TAC, SECTION27, & Sonke Gender Justice call for an independent investigation into UNAIDS’s mishandling of sexual harassment allegations
Johannesburg, 9 April 2018 – The Treatment Action Campaign (TAC), SECTION27, and Sonke Gender Justice are deeply concerned by the way UNAIDS (the United Nations agency responsible for AIDS), and its head Michel Sidibé, has mishandled a recent case of alleged sexual harassment.
We are particularly concerned by the following relating to an allegation of sexual harassment made by Martina Brostrom against former Assistant Secretary General Luiz Loures:
- A UNAIDS internal investigation into the alleged sexual harassment by Loures took 14 months to complete – a period we consider to be unacceptably long. In addition to raising questions about the urgency and seriousness with which UNAIDS deals with such allegations, the protracted process also fuels suspicions that Loures got special treatment due to his seniority.
- During the 14-month investigation, it appears an attempt was made by Sidibé to get Brostrom to drop her complaint. Brostrom claims that she was offered a promotion in exchange for accepting an apology and dropping her complaint. While Sidibé questions Brostrom’s version of events, comments he made to CNN suggests that he did attempt to find a way to make the issue go away quietly. We consider any such effort to pressure persons into dropping complaints of sexual harassment to be unacceptable.
- As reported in the Guardian, in a speech to UNAIDS staff Sidibé made disparaging remarks about employees who have spoken out about alleged sexual harassment. We consider such victim blaming to be completely unacceptable.
We do not propose that it should simply be assumed that Loures is guilty. But we do expect UNAIDS to handle such allegations, and its internal and external communications surrounding such allegations, with both seriousness, urgency, and respect for the dignity of the persons involved.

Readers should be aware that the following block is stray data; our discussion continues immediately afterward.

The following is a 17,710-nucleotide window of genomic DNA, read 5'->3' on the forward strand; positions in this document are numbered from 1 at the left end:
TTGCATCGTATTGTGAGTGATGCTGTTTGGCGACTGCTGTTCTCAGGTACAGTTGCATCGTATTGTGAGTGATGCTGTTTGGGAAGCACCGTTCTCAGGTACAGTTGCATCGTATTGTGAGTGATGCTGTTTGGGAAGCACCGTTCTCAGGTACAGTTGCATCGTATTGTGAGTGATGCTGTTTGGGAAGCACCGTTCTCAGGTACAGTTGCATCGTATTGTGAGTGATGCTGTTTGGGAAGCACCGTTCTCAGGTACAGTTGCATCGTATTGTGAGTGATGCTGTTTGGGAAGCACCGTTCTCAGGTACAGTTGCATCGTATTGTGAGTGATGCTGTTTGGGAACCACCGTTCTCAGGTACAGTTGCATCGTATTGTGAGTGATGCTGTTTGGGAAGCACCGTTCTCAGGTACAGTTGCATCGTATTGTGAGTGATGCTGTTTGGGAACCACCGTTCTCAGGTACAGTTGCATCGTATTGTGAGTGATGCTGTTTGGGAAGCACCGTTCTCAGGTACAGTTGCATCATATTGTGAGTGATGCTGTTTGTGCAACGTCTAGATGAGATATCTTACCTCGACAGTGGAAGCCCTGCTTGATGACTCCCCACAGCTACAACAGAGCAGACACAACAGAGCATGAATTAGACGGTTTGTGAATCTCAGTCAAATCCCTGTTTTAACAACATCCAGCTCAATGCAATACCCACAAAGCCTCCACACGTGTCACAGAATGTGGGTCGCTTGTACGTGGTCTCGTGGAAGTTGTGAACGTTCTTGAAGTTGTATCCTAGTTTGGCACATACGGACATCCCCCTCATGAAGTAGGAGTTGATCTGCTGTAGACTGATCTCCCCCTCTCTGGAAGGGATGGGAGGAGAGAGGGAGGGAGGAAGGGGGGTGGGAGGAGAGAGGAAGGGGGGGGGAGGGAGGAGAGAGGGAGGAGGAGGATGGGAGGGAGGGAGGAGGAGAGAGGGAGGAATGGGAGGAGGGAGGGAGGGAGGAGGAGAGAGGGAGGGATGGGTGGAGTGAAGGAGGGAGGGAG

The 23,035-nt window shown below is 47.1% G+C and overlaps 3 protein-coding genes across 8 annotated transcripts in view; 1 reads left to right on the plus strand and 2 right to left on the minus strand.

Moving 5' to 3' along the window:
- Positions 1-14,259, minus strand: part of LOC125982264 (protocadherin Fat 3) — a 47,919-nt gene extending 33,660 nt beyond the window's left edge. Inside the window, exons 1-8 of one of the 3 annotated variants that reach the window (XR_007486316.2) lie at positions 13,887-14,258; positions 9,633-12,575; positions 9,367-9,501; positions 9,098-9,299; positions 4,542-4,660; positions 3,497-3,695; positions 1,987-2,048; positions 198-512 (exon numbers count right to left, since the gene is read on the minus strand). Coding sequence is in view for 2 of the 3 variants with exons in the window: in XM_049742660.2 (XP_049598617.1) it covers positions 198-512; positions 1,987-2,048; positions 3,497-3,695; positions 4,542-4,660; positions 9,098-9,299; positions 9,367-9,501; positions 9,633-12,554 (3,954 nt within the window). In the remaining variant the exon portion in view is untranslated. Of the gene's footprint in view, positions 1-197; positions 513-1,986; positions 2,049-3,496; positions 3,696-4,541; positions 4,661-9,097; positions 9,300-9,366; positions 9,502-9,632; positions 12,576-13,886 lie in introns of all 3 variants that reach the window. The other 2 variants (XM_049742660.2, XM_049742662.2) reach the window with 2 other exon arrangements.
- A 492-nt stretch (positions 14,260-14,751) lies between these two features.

UNAIDS, like all other UN agencies, must deal with, and be seen to deal with allegations of sexual harassment quickly, fairly and with extreme seriousness. This is particularly important given that UNAIDS is supposed to play a guiding and coordinating role in the global AIDS response.
We are also alarmed by various media reports suggesting that Brostrom’s case was not an isolated incident. In addition, our colleagues at AIDS-Free World, who have followed this case more closely, have raised serious questions about the process by which Loures was cleared. Together these various pieces paint a deeply worrying picture of UNAIDS’s seriousness in addressing sexual harassment.
We believe that a fully independent investigation (with no links to UNAIDS or other entities that may suffer reputational damage because of such an investigation) must be conducted into UNAIDS’s handling of Brostrom’s case. This should include a detailed investigation into Sidibé’s role in the investigation, his communications with Brostrom, and his communications with UNAIDS staff and with the media. A report of such an investigation must be made public and must include recommendations to ensure future allegations of sexual harassment are appropriately handled.
For more information contact:
Lotti Rutter | Treatment Action Campaign | Media liaison | email@example.com | +27 72 225 9675